It’s way too easy for us to become subjective about meditation and lose sight about why we wanted to start it in the first place and unfortunately, the less mindful we are about meditation, the harder it becomes and the less we get out of it.
So, write it all down!
Use this journal to help you see your meditation practice and thus, your mind more clearly!
Your last task is to complete an after-action review (AAR) of the 10-day challenge in order to help you plan for the next 10 to 10,000 days of your mediation journey.
What was the original motivation to start meditation?
Who are you meditating for? (i.e. yourself, your loved ones, your future relationships, etc.)
What did you learn about meditation that you thought was true but wasn’t?
What did you think you knew about meditation that turned out to be false?
What insights did you gain about your mind in the last 10 days?
What was the easiest part about meditating over the last 10 days?
What was the hardest part about meditating over the last 10 days?
If you could do one thing different to ensure the next 10 days of meditation were better, what would it be?
DON’T skip this step because this AAR is a critical tool for us as we go off on our own and try to maintain this amazing mediation practice that we just established over the last 10 days.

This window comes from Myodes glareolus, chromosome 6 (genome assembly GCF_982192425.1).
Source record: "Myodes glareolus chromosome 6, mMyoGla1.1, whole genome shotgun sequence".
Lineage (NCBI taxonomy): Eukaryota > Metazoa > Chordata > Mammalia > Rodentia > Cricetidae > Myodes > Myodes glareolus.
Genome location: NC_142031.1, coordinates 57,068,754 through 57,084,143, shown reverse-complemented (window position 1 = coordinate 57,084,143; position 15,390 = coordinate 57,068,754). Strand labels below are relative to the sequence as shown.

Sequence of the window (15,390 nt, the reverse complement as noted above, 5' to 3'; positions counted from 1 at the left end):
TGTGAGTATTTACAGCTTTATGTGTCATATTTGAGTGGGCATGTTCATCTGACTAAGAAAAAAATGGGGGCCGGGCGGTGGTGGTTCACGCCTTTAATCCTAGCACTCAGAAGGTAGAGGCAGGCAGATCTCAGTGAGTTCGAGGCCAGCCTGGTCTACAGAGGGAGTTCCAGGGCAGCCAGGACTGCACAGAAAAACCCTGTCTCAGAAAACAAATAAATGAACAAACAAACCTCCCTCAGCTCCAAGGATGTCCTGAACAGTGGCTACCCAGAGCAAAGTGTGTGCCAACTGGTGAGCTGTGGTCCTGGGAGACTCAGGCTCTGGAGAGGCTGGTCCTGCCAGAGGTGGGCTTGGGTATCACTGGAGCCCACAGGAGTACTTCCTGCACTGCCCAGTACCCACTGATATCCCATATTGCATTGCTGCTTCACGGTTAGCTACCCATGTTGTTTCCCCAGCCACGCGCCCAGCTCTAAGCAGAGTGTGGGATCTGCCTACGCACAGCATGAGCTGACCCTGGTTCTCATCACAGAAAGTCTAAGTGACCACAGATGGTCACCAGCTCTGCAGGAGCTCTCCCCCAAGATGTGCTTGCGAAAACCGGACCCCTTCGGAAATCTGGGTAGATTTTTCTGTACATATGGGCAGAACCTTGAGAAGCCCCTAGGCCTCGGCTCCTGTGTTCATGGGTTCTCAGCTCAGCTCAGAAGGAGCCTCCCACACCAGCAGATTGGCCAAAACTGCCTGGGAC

Why the 10 day-challenge works
After reading my 10 day challenge you might be thinking to yourself, “Hey, this sounds a lot like habit formation.”
Well my dear friend, that’s EXACTLY what we’re trying to do here!
Our goal is to build the Habit of meditation and the only way to do this is to employ the following formula:
Consistent Action * Time = Habit
They say that a habit occurs when your body knows exactly what to do without conscious thought.
After my 10 day challenge you will have taught not only your mind to respond to meditation, but your body as well.
By making space that’s ONLY used for meditation and sitting once a day no matter what—even if it’s only for 30 seconds—we train our mind and body to prepare itself to settle and become mindful.
Our first day of meditation is no different than the first day we got behind the wheel of a car; the experience might have felt chaotic and uncomfortable but the more we did it, the less conscious effort we put into it until one day, we drive ourselves all the way to work without even thinking about the act of driving once…
THIS, ladies and gentlemen, is how we form a habit!
Thank you so much for reading this week’s post! We REALLY hope you take us up on our challenge to sit for 10 straight days. Tell us how it went!!!
Was it hard?
Did you enjoy it?
Will you keep meditating after the 10 days is over?
Let us know by leaving a comment and until our post next Wednesday, have a wonderful week!!